ID Help Request on Sleigh/Shaft Graduated Bells
Tagged: Shaft Bells
April 4, 2017 at 11:01 pm #25284IAMSatisfiedParticipant
Any help you can offer in identifying these bells would be greatly appreciated, including approx. age, manufacturer, value, etc. I find no maker’s marks at all. It was nickel plated, but most has come off with wear and time.
overall rack length = 13.75″
bells vary in dia. from 2 3/16″ to 2 7/8″
weight = 1# 10 oz. each rack, 3# 4 oz./pair
- This topic was modified 3 years, 3 months ago by IAMSatisfied.
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April 5, 2017 at 1:45 am #25290Carolyn WhitlockParticipant
Welcome to the American Bell Association’s ‘Bell Talk’ Forum! I have two suggestions for you to help in your research about these bells. First of all, if you do an Internet search for “Shaft Bells”, you may learn more about yours on various websites and from manufacturers’ websites.
Secondly, if you go the the Bell Resource Center on this forum, you will find a category that says “Bell Tower Article Index”. I forewarn you that it is a long list! Select the “Articles by Category” list and scroll down to where you see the category of “sleigh bells”. You’ll find them on pages 44 and 45. You can request reprints of these articles from the A.B.A. Historian. Her contact information can be found at the beginning of the category. I believe there is no charge for copies of these articles that are sent via email.
This type of bell was often found on ice cream carts or wagons. If in your Internet search you look at images of shaft bells, you may find some very similar to yours. You may also want to check your local library to see if they have books about bells. One excellent book that has a section on “Beast of Burden Bells” has pictures and information about a lot of different styles of bells. The book is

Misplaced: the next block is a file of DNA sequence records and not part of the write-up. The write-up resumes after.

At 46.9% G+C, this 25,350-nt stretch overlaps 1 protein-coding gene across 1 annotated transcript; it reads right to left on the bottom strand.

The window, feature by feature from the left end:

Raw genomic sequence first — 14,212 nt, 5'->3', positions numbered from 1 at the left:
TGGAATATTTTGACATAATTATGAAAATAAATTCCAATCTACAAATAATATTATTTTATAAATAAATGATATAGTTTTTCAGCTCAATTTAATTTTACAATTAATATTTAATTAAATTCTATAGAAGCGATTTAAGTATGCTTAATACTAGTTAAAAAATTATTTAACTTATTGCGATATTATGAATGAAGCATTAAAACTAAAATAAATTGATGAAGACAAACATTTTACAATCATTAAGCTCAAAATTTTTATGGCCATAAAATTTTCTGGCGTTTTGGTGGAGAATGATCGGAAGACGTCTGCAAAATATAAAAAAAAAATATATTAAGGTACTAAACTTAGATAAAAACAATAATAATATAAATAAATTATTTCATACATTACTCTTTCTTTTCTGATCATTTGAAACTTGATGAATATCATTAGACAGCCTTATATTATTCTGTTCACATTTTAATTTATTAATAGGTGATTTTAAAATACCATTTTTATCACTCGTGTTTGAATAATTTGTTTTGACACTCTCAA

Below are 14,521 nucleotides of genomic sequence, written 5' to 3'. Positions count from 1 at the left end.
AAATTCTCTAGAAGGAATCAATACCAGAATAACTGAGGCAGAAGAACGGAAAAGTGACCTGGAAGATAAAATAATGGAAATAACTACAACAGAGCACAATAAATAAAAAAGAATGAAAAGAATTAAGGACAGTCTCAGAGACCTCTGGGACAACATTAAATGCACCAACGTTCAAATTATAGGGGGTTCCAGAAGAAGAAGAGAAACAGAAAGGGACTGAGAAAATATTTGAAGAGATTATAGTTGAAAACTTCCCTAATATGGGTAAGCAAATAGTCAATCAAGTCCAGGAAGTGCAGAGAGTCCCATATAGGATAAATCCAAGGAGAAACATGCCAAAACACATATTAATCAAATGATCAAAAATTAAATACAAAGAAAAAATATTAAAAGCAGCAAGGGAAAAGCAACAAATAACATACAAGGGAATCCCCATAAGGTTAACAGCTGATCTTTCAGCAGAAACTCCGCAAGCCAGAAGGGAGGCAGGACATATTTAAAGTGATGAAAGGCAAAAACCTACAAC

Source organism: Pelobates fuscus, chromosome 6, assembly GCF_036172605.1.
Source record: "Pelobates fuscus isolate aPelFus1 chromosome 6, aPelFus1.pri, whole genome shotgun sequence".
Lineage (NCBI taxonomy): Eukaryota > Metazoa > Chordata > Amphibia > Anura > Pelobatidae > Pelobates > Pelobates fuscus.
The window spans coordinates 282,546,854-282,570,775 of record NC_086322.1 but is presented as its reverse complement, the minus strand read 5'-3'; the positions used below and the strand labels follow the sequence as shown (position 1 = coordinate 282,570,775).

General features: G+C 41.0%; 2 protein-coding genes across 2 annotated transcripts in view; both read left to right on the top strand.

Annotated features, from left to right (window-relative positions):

The Collector’s Book of Bells by L. Elsinore Springer. This book can also be found for sale on websites that sell used books such as http://www.powells.com, http://www.Amazon.com, and http://www.alibris.com. I’m sure that are other places that sell this book, too.
The American Bell Association has been in existence since 1940! We are primarily an organization of bell enthusiasts who collect, research, play handbells, and preserve bells as well as share our knowledge with others at chapter meetings throughout the world, at regional meetings, annual conventions, and via our excellent, full-color, bi-monthly, 48-page magazine called “The Bell Tower.” A subscription to The Bell Tower is included as a benefit of A.B.A. membership.
I wish you luck in finding answers to your questions about your shaft bells! Of course, you are always welcome to join our organization and let us nurture your interest in bells!
April 9, 2017 at 11:08 am #25301IAMSatisfiedParticipant
Thank you, Carolyn, for the informative response. It looks like I’ve got some reading to do! :o)
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